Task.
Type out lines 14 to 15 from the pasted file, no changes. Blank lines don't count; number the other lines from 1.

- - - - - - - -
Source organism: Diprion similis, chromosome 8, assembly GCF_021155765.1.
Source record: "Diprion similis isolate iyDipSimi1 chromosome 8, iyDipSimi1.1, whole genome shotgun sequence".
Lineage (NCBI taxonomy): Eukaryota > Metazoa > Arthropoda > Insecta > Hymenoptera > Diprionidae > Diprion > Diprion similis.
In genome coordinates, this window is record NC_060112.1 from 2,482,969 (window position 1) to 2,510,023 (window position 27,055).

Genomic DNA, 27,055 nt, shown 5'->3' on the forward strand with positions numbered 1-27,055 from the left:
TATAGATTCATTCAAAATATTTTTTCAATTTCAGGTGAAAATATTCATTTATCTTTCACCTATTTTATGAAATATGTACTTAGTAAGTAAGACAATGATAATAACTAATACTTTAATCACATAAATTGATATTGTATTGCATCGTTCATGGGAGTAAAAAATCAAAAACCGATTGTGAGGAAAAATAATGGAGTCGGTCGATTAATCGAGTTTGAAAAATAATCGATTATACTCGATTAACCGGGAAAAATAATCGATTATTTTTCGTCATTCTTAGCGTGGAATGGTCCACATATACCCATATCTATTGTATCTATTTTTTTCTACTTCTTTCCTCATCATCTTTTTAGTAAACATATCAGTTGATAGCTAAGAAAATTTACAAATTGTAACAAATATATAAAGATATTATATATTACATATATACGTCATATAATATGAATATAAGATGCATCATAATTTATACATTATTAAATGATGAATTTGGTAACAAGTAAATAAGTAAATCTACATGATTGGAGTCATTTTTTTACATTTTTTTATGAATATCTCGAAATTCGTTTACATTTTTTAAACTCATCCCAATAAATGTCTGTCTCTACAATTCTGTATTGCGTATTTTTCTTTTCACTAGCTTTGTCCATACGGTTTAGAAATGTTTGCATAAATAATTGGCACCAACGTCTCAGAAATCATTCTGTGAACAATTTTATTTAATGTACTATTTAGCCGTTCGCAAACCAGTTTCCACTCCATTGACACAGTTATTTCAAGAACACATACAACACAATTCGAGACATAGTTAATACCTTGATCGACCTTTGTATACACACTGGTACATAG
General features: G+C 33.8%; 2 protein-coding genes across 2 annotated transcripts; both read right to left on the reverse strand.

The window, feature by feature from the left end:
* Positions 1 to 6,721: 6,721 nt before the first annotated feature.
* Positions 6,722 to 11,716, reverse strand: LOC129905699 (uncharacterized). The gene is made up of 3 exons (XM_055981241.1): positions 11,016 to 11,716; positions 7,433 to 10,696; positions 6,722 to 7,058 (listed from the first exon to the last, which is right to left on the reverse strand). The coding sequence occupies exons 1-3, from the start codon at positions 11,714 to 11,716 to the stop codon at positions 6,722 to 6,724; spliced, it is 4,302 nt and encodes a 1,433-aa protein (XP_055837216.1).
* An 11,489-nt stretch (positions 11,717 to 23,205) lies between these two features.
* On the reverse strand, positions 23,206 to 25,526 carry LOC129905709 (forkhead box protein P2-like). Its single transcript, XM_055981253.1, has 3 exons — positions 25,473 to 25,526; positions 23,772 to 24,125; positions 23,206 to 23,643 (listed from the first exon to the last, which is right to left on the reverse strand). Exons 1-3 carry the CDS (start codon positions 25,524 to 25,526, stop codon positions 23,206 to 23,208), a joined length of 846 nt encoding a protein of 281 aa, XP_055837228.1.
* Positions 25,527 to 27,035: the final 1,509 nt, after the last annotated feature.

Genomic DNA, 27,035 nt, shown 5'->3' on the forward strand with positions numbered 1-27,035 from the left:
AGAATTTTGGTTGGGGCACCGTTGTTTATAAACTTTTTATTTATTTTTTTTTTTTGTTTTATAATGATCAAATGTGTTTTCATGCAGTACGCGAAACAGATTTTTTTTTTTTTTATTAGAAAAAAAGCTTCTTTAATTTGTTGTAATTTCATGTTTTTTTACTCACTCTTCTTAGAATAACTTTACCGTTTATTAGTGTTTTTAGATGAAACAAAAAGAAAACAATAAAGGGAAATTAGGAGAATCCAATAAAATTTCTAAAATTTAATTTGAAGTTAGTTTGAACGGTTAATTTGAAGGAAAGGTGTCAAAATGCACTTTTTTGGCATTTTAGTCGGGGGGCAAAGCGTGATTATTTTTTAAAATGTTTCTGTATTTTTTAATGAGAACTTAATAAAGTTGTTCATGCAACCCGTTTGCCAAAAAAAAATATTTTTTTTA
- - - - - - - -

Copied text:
Genomic DNA, 27,035 nt, shown 5'->3' on the forward strand with positions numbered 1-27,035 from the left:
AGAATTTTGGTTGGGGCACCGTTGTTTATAAACTTTTTATTTATTTTTTTTTTTTGTTTTATAATGATCAAATGTGTTTTCATGCAGTACGCGAAACAGATTTTTTTTTTTTTTATTAGAAAAAAAGCTTCTTTAATTTGTTGTAATTTCATGTTTTTTTACTCACTCTTCTTAGAATAACTTTACCGTTTATTAGTGTTTTTAGATGAAACAAAAAGAAAACAATAAAGGGAAATTAGGAGAATCCAATAAAATTTCTAAAATTTAATTTGAAGTTAGTTTGAACGGTTAATTTGAAGGAAAGGTGTCAAAATGCACTTTTTTGGCATTTTAGTCGGGGGGCAAAGCGTGATTATTTTTTAAAATGTTTCTGTATTTTTTAATGAGAACTTAATAAAGTTGTTCATGCAACCCGTTTGCCAAAAAAAAATATTTTTTTTA